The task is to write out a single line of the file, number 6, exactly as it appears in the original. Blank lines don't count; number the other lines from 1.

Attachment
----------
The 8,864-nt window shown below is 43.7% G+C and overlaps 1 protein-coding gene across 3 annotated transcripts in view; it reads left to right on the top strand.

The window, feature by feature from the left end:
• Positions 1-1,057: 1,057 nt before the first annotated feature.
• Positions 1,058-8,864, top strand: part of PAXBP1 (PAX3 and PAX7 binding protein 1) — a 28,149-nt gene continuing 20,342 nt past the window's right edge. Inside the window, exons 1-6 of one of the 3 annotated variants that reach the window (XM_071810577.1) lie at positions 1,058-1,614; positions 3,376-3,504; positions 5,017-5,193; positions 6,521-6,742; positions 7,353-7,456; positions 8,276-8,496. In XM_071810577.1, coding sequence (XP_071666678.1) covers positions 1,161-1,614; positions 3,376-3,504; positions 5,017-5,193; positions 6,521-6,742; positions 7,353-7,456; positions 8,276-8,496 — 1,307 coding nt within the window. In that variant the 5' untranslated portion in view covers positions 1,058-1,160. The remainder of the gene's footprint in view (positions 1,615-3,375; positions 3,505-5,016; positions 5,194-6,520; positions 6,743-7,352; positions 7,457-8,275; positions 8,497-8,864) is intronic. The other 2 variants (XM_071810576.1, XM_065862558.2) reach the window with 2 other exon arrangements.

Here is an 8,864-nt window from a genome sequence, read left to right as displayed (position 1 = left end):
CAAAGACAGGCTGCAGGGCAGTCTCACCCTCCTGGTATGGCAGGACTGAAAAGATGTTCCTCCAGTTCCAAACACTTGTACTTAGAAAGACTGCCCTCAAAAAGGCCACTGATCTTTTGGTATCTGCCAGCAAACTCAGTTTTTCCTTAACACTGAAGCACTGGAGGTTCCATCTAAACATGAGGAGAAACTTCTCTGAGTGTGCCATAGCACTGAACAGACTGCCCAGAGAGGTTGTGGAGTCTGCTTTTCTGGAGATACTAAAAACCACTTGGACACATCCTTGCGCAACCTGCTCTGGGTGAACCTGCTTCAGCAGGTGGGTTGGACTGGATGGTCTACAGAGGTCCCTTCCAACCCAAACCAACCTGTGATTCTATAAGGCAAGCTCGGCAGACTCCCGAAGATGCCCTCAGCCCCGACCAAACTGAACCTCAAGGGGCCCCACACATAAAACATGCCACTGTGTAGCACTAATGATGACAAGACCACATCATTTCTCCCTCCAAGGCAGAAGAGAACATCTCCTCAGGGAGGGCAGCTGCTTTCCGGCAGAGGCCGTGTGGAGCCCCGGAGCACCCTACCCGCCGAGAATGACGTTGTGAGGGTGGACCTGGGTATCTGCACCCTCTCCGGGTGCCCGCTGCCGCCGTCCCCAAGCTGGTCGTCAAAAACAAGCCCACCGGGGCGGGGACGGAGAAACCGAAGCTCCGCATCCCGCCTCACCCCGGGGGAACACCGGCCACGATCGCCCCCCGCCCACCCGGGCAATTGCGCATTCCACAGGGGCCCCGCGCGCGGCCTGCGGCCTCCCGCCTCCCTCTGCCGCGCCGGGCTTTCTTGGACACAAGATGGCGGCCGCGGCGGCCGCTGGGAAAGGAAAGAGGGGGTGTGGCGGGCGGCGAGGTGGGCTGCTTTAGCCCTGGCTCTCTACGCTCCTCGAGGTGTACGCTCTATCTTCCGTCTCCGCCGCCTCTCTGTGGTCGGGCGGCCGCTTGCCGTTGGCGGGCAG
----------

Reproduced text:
CAAAGACAGGCTGCAGGGCAGTCTCACCCTCCTGGTATGGCAGGACTGAAAAGATGTTCCTCCAGTTCCAAACACTTGTACTTAGAAAGACTGCCCTCAAAAAGGCCACTGATCTTTTGGTATCTGCCAGCAAACTCAGTTTTTCCTTAACACTGAAGCACTGGAGGTTCCATCTAAACATGAGGAGAAACTTCTCTGAGTGTGCCATAGCACTGAACAGACTGCCCAGAGAGGTTGTGGAGTCTGCTTTTCTGGAGATACTAAAAACCACTTGGACACATCCTTGCGCAACCTGCTCTGGGTGAACCTGCTTCAGCAGGTGGGTTGGACTGGATGGTCTACAGAGGTCCCTTCCAACCCAAACCAACCTGTGATTCTATAAGGCAAGCTCGGCAGACTCCCGAAGATGCCCTCAGCCCCGACCAAACTGAACCTCAAGGGGCCCCACACATAAAACATGCCACTGTGTAGCACTAATGATGACAAGACCACATCATTTCTCCCTCCAAGGCAGAAGAGAACATCTCCTCAGGGAGGGCAGCTGCTTTCCGGCAGAGGCCGTGTGGAGCCCCGGAGCACCCTACCCGCCGAGAATGACGTTGTGAGGGTGGACCTGGGTATCTGCACCCTCTCCGGGTGCCCGCTGCCGCCGTCCCCAAGCTGGTCGTCAAAAACAAGCCCACCGGGGCGGGGACGGAGAAACCGAAGCTCCGCATCCCGCCTCACCCCGGGGGAACACCGGCCACGATCGCCCCCCGCCCACCCGGGCAATTGCGCATTCCACAGGGGCCCCGCGCGCGGCCTGCGGCCTCCCGCCTCCCTCTGCCGCGCCGGGCTTTCTTGGACACAAGATGGCGGCCGCGGCGGCCGCTGGGAAAGGAAAGAGGGGGTGTGGCGGGCGGCGAGGTGGGCTGCTTTAGCCCTGGCTCTCTACGCTCCTCGAGGTGTACGCTCTATCTTCCGTCTCCGCCGCCTCTCTGTGGTCGGGCGGCCGCTTGCCGTTGGCGGGCAG